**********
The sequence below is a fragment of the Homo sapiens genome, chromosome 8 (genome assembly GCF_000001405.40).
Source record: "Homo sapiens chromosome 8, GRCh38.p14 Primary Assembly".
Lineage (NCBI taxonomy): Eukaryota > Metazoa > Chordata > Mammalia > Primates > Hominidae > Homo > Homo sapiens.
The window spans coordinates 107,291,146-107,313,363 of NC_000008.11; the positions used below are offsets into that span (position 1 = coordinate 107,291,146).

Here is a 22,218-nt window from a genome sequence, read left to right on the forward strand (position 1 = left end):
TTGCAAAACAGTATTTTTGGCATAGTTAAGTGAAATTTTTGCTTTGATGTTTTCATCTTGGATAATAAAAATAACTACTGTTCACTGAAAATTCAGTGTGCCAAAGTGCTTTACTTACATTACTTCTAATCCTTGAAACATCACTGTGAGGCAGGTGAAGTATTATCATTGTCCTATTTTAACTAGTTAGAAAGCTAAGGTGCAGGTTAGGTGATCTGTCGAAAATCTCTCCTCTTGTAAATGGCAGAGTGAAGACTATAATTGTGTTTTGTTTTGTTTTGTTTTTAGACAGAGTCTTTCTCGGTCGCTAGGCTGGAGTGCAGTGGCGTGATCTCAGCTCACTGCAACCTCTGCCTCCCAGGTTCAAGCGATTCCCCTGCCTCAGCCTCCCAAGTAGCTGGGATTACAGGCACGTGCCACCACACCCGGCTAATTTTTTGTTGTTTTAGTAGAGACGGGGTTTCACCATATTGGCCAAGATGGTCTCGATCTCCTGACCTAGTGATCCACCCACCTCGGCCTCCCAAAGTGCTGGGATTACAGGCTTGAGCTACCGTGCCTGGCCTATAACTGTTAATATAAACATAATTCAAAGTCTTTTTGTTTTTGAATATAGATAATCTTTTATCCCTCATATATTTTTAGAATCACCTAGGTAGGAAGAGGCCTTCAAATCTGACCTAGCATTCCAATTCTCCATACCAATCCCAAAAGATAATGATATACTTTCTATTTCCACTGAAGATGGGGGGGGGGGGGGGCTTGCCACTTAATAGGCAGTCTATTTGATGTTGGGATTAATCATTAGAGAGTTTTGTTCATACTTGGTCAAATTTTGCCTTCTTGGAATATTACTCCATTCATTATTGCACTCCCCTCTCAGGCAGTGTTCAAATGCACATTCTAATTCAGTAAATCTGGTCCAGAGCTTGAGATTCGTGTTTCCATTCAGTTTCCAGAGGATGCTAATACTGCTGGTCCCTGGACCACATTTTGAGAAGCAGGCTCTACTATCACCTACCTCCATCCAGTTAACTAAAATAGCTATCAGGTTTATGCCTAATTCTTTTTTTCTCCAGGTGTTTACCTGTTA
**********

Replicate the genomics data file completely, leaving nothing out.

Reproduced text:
The sequence below is a fragment of the Homo sapiens genome, chromosome 8 (genome assembly GCF_000001405.40).
Source record: "Homo sapiens chromosome 8, GRCh38.p14 Primary Assembly".
Lineage (NCBI taxonomy): Eukaryota > Metazoa > Chordata > Mammalia > Primates > Hominidae > Homo > Homo sapiens.
The window spans coordinates 107,291,146-107,313,363 of NC_000008.11; the positions used below are offsets into that span (position 1 = coordinate 107,291,146).

Here is a 22,218-nt window from a genome sequence, read left to right on the forward strand (position 1 = left end):
TTGCAAAACAGTATTTTTGGCATAGTTAAGTGAAATTTTTGCTTTGATGTTTTCATCTTGGATAATAAAAATAACTACTGTTCACTGAAAATTCAGTGTGCCAAAGTGCTTTACTTACATTACTTCTAATCCTTGAAACATCACTGTGAGGCAGGTGAAGTATTATCATTGTCCTATTTTAACTAGTTAGAAAGCTAAGGTGCAGGTTAGGTGATCTGTCGAAAATCTCTCCTCTTGTAAATGGCAGAGTGAAGACTATAATTGTGTTTTGTTTTGTTTTGTTTTTAGACAGAGTCTTTCTCGGTCGCTAGGCTGGAGTGCAGTGGCGTGATCTCAGCTCACTGCAACCTCTGCCTCCCAGGTTCAAGCGATTCCCCTGCCTCAGCCTCCCAAGTAGCTGGGATTACAGGCACGTGCCACCACACCCGGCTAATTTTTTGTTGTTTTAGTAGAGACGGGGTTTCACCATATTGGCCAAGATGGTCTCGATCTCCTGACCTAGTGATCCACCCACCTCGGCCTCCCAAAGTGCTGGGATTACAGGCTTGAGCTACCGTGCCTGGCCTATAACTGTTAATATAAACATAATTCAAAGTCTTTTTGTTTTTGAATATAGATAATCTTTTATCCCTCATATATTTTTAGAATCACCTAGGTAGGAAGAGGCCTTCAAATCTGACCTAGCATTCCAATTCTCCATACCAATCCCAAAAGATAATGATATACTTTCTATTTCCACTGAAGATGGGGGGGGGGGGGGGCTTGCCACTTAATAGGCAGTCTATTTGATGTTGGGATTAATCATTAGAGAGTTTTGTTCATACTTGGTCAAATTTTGCCTTCTTGGAATATTACTCCATTCATTATTGCACTCCCCTCTCAGGCAGTGTTCAAATGCACATTCTAATTCAGTAAATCTGGTCCAGAGCTTGAGATTCGTGTTTCCATTCAGTTTCCAGAGGATGCTAATACTGCTGGTCCCTGGACCACATTTTGAGAAGCAGGCTCTACTATCACCTACCTCCATCCAGTTAACTAAAATAGCTATCAGGTTTATGCCTAATTCTTTTTTTCTCCAGGTGTTTACCTGTTA